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What Causes Tennis Elbow To Flare Up?

Tennis elbow[1] occurs when the forearm muscles are overused. Tennis elbow affects men and women equally and the annual incidence in United States is about 1 to 3%.
Lateral epicondylitis is the medical term for tennis elbow. This is a degenerative condition in which there will be tears developing in the tendon of the muscle due to chronic over usage, strenuous activity and irritation, which causes inflammation near the bony lump (lateral epicondyle) on the outside of your elbow. This causes the pain and other symptoms associated with tennis elbow. The muscle extensor carpi radialis brevis is a forearm muscle extending from the elbow to the wrist.

What Causes Tennis Elbow To Flare Up?

What Causes Tennis Elbow To Flare Up?[2]

Some of the patients with tennis elbow complains that their elbow pain returns even after wearing braces, splints, pain killers, physiotherapy and sometimes even after surgical treatment. Even with the new techniques of treating tennis elbow, some patients still experience pain.

The best way to heal the tendons is to increase the blood supply to the irritating areas. This will heal the tears in the tendons. It is important to reduce the use of the tendon and muscle until it heals.

Therefore, we need to identify the triggering factors that caused tennis elbow to avoid it. Activities causing repeated twisting of the wrist and usage of forearm muscles for at least two hours daily and lifting weights >20 kg are the causes for triggering tennis elbow.

Examples Of Such Activities:[3]

Playing racquet sports – tennis, squash, badminton. Playing racquet sports increase the risk of getting tennis elbow, especially when you play for the first time. Studies have shown experienced players has less risk of developing tennis elbow. Even though this condition is referred as tennis elbow only about 10% of patients with tennis elbow are tennis players. Half of the tennis players present with pain in the elbow, of which only 75% have true tennis elbow.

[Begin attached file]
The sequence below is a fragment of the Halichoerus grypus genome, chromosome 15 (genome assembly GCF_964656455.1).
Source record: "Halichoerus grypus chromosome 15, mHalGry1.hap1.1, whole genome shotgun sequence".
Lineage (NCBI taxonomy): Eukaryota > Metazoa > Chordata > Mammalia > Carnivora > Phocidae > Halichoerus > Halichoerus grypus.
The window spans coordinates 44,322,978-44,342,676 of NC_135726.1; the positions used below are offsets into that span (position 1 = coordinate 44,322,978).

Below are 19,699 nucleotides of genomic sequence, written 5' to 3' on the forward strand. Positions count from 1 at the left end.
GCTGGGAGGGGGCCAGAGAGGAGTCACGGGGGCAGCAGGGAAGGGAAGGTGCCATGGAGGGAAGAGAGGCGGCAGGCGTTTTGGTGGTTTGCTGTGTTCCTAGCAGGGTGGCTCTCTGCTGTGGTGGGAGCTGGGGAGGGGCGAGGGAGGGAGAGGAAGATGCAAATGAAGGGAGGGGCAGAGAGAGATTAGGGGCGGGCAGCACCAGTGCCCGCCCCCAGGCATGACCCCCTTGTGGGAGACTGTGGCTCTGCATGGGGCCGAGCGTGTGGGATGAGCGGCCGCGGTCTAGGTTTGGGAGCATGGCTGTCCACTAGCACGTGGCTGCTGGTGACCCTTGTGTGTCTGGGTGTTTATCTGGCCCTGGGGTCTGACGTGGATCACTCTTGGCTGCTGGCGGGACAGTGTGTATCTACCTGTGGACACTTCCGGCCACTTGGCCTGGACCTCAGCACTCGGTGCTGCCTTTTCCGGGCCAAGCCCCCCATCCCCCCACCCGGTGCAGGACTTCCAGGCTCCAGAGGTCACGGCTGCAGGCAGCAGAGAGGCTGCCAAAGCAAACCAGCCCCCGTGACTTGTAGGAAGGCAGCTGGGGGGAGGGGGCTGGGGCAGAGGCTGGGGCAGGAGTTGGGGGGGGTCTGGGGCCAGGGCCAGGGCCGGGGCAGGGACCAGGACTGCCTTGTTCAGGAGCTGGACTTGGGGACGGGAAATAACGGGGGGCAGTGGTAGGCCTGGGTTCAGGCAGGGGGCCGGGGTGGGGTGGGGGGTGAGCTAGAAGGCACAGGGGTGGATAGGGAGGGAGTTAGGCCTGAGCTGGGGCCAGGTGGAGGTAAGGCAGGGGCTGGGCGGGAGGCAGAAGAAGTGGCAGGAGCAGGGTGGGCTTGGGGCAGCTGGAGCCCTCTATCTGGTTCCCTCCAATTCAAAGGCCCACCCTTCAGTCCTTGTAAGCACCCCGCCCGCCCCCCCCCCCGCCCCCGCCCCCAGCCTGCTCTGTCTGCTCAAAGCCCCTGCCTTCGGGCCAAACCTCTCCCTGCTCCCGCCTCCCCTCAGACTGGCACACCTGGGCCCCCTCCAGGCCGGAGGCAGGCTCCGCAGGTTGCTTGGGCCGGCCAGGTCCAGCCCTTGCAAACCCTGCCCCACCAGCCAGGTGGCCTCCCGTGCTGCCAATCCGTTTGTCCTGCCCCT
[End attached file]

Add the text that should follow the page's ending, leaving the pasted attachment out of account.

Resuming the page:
Sports like – basketball. In basketball it’s the shooting, passing or dribbling the ball that causes strenuous activity in the forearm.

Throwing sports – discus throw, javelin.

Manual work – plumbing, bricklaying.

Activities that require fine, repetitive hand and wrist movements – typing, sewing, painting.

Activities that require repeatedly bending the elbow– violin playing, using screwdrivers, hammers and pliers

Other activities – engaging in arm wrestling, fishing, weaving and raking

If you are older than 40 years, a smoker and obese, with any of the above triggering factors then the risk of developing tennis elbow increases.

When the tendon is not healed completely and if you engage in any of the above mentioned triggering factors this will flare up the symptoms of tennis elbow.


Tennis elbow which is scientifically called lateral epicondylitis is a degenerative condition that is caused by the inflammation of the extensor carpi radialis brevis tendon due to over usage of the elbow muscle. Any activity involved in repetitive wrist and forearm movement for at least 2 hours daily, lifting weights >20 kg causes tear of this tendon leading to the inflammation. The triggering factors include playing racquet sports (tennis, squash, and badminton), sports like basketball, discus throw, javelin, and engaging in wrestling. Then plumbing, bricklaying, painting, fishing, weaving and raking, also using screwdrivers, hammers and pliers can trigger flare up of tennis elbow.

Any of these triggering factors can also flare up the tennis elbow as well if you engage in the above mentioned activities before the complete healing of the tendon. On top of the triggering factors if you are older than 40 years, a smoker and obese, this increases the risk even more of getting a flare up. Therefore, in order to prevent the disease flaring up, the activity that triggered tennis elbow flare up should be stopped temporarily until the tendon has completely healed. Usually tennis elbow spontaneously recovers within 1 to 2 years in 80 to 90% of patients.[4]


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Team PainAssist
Team PainAssist
Written, Edited or Reviewed By: Team PainAssist, Pain Assist Inc. This article does not provide medical advice. See disclaimer
Last Modified On:December 15, 2020

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